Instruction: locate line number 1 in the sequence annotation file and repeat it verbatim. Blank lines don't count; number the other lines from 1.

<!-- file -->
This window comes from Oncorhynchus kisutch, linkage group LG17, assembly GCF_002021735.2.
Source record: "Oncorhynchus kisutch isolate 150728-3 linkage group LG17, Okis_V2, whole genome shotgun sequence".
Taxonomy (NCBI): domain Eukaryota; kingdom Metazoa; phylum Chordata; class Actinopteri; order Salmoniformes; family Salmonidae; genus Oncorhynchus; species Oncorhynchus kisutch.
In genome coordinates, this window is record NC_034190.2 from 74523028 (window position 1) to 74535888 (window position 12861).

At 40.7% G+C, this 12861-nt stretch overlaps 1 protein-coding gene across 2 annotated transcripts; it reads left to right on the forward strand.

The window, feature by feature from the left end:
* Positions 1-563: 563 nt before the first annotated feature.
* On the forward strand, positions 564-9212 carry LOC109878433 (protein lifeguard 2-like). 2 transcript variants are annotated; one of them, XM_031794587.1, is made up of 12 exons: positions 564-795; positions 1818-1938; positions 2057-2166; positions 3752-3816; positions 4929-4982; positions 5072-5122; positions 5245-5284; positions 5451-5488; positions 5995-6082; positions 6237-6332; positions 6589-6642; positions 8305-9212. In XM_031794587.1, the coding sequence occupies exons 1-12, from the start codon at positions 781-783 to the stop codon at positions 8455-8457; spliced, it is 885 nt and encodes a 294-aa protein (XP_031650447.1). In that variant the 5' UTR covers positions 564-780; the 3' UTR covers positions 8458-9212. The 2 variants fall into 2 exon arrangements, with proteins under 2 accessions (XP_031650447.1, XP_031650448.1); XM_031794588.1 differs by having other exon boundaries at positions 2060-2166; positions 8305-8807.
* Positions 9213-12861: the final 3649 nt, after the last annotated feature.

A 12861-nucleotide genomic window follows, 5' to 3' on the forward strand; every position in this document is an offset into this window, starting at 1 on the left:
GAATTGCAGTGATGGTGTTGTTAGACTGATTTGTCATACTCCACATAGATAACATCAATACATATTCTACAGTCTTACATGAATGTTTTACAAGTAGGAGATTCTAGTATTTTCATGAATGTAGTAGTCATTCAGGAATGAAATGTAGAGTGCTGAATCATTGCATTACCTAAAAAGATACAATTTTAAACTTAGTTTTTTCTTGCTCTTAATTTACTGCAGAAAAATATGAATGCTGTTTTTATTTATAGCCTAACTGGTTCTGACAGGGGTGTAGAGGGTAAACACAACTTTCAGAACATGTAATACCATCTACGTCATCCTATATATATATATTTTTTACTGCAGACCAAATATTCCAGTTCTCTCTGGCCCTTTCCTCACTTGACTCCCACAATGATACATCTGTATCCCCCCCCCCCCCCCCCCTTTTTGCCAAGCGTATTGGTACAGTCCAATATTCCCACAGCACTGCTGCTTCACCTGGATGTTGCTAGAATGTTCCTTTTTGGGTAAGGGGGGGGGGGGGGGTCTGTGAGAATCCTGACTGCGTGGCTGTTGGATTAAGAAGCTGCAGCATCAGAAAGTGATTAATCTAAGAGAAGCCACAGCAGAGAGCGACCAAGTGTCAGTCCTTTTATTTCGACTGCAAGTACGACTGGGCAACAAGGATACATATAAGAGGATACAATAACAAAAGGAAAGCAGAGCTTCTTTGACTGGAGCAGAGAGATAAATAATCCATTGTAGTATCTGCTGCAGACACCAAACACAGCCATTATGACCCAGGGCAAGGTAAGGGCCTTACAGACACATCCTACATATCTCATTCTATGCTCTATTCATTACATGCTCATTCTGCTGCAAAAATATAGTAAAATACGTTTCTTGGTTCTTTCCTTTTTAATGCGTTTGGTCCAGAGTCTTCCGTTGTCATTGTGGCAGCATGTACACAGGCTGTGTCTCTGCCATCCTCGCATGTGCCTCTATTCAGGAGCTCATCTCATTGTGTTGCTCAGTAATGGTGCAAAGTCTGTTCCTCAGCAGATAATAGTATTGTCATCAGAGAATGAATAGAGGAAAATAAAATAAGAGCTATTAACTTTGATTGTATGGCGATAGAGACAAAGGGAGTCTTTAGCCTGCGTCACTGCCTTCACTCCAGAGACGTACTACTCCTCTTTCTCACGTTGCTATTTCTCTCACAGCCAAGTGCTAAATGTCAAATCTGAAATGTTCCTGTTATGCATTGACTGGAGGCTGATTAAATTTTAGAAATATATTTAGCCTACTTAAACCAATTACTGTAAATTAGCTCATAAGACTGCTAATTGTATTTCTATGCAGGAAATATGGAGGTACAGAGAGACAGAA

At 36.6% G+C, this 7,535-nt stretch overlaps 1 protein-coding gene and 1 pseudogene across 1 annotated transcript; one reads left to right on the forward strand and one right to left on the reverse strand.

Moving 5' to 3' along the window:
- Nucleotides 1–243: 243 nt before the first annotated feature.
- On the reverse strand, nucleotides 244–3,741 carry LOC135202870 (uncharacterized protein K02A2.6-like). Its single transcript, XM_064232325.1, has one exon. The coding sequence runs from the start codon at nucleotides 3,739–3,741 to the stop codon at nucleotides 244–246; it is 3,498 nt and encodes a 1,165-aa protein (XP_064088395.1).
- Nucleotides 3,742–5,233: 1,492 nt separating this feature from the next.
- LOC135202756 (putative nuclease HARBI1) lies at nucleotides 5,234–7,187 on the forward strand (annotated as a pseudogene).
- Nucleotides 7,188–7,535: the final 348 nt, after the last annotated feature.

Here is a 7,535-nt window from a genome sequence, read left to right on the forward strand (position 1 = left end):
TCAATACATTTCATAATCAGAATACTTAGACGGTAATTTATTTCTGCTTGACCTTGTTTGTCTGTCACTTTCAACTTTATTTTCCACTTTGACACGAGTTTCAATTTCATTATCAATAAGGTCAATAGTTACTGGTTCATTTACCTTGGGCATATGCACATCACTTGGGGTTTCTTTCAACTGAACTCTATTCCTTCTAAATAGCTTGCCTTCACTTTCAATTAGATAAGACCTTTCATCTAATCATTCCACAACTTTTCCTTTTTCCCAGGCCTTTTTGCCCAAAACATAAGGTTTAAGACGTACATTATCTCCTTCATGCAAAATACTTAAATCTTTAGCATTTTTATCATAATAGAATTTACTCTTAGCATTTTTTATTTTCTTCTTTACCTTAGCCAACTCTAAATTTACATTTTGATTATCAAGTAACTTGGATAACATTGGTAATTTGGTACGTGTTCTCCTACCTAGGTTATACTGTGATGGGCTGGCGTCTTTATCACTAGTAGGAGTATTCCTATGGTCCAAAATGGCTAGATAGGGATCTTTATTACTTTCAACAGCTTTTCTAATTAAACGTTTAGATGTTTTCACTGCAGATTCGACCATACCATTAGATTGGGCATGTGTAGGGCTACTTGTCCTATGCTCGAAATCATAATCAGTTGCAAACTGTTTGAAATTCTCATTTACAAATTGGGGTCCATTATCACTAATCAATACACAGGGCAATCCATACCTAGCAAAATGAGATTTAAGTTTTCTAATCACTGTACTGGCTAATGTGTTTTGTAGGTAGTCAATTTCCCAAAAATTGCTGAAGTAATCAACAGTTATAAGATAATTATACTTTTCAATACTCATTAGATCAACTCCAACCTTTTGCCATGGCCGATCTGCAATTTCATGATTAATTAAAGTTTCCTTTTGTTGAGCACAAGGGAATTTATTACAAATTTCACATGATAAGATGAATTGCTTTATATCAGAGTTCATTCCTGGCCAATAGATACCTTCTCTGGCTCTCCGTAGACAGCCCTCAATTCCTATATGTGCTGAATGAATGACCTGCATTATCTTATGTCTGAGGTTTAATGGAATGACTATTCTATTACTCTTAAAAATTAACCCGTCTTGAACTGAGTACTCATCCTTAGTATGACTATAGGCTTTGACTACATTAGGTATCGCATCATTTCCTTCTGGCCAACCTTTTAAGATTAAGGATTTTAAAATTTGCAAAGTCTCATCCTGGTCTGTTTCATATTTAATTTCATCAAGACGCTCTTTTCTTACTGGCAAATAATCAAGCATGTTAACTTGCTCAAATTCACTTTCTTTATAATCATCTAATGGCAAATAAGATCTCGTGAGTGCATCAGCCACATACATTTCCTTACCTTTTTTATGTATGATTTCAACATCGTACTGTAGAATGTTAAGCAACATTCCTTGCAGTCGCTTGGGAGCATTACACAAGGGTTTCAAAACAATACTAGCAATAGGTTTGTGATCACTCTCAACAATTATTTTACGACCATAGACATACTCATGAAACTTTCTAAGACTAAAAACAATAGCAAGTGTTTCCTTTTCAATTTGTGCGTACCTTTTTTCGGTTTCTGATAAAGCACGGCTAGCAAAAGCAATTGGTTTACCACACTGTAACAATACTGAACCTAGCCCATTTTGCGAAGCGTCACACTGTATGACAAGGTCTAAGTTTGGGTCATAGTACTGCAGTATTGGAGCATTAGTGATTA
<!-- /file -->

This window comes from Oncorhynchus kisutch, linkage group LG17, assembly GCF_002021735.2.